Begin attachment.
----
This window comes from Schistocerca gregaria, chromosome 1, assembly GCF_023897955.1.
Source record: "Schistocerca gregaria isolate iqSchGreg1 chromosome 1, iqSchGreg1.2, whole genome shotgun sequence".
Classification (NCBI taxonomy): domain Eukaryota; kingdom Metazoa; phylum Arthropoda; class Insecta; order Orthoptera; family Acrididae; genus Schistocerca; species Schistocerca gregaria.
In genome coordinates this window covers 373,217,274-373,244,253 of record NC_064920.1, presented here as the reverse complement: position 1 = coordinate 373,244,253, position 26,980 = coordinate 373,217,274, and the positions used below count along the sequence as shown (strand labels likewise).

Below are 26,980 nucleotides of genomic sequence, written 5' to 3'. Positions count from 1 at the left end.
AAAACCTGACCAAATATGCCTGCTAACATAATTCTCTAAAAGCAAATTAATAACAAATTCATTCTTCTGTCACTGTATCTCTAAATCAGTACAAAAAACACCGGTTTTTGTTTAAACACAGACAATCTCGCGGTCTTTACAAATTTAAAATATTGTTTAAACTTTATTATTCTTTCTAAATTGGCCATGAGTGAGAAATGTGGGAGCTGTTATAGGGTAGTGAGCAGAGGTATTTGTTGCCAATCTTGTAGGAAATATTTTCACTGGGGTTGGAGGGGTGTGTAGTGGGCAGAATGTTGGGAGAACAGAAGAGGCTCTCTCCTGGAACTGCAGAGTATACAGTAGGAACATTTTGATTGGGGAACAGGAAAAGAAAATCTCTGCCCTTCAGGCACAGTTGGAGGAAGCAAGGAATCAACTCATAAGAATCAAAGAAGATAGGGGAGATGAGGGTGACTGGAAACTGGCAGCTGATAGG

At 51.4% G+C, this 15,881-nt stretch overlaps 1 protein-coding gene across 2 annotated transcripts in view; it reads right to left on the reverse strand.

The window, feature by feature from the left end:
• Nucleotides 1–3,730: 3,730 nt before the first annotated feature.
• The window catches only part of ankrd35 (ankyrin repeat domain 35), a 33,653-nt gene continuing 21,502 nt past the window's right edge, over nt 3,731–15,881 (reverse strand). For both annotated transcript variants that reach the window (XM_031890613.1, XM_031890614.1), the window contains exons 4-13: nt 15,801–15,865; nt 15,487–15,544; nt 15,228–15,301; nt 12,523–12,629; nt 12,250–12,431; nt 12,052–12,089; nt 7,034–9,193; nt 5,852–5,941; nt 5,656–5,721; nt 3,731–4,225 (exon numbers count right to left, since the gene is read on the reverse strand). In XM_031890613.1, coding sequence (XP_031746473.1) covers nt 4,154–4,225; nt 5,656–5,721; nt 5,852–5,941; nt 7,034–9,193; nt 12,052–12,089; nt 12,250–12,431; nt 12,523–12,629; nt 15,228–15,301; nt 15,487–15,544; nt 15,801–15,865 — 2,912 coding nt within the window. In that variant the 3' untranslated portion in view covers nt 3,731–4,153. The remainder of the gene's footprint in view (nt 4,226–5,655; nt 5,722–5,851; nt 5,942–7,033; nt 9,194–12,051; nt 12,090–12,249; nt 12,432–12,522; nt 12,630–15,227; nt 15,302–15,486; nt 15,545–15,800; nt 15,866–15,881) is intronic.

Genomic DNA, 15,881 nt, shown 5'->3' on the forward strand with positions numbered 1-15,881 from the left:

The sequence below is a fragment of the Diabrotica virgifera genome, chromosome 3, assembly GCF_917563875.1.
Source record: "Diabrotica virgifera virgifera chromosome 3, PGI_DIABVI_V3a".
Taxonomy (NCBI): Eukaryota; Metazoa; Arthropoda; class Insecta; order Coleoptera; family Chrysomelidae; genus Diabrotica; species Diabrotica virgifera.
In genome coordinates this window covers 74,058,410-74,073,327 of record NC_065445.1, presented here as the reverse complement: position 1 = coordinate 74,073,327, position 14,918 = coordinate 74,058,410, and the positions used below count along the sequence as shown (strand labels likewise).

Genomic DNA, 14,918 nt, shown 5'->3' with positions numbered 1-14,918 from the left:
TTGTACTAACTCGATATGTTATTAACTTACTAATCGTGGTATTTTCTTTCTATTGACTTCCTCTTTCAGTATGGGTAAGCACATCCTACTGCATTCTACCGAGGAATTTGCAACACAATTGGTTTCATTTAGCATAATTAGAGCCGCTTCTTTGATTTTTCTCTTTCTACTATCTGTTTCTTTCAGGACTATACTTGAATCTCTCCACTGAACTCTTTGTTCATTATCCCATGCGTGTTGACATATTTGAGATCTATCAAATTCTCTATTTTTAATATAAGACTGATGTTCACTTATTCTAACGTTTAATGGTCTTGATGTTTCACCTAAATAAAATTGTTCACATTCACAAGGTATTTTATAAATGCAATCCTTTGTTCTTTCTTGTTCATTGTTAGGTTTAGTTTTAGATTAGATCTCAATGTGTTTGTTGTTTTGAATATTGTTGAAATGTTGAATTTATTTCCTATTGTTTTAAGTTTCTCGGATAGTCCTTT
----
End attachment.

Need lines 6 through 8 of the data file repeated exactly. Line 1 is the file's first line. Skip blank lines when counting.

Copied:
AAAACCTGACCAAATATGCCTGCTAACATAATTCTCTAAAAGCAAATTAATAACAAATTCATTCTTCTGTCACTGTATCTCTAAATCAGTACAAAAAACACCGGTTTTTGTTTAAACACAGACAATCTCGCGGTCTTTACAAATTTAAAATATTGTTTAAACTTTATTATTCTTTCTAAATTGGCCATGAGTGAGAAATGTGGGAGCTGTTATAGGGTAGTGAGCAGAGGTATTTGTTGCCAATCTTGTAGGAAATATTTTCACTGGGGTTGGAGGGGTGTGTAGTGGGCAGAATGTTGGGAGAACAGAAGAGGCTCTCTCCTGGAACTGCAGAGTATACAGTAGGAACATTTTGATTGGGGAACAGGAAAAGAAAATCTCTGCCCTTCAGGCACAGTTGGAGGAAGCAAGGAATCAACTCATAAGAATCAAAGAAGATAGGGGAGATGAGGGTGACTGGAAACTGGCAGCTGATAGG

At 51.4% G+C, this 15,881-nt stretch overlaps 1 protein-coding gene across 2 annotated transcripts in view; it reads right to left on the reverse strand.

The window, feature by feature from the left end: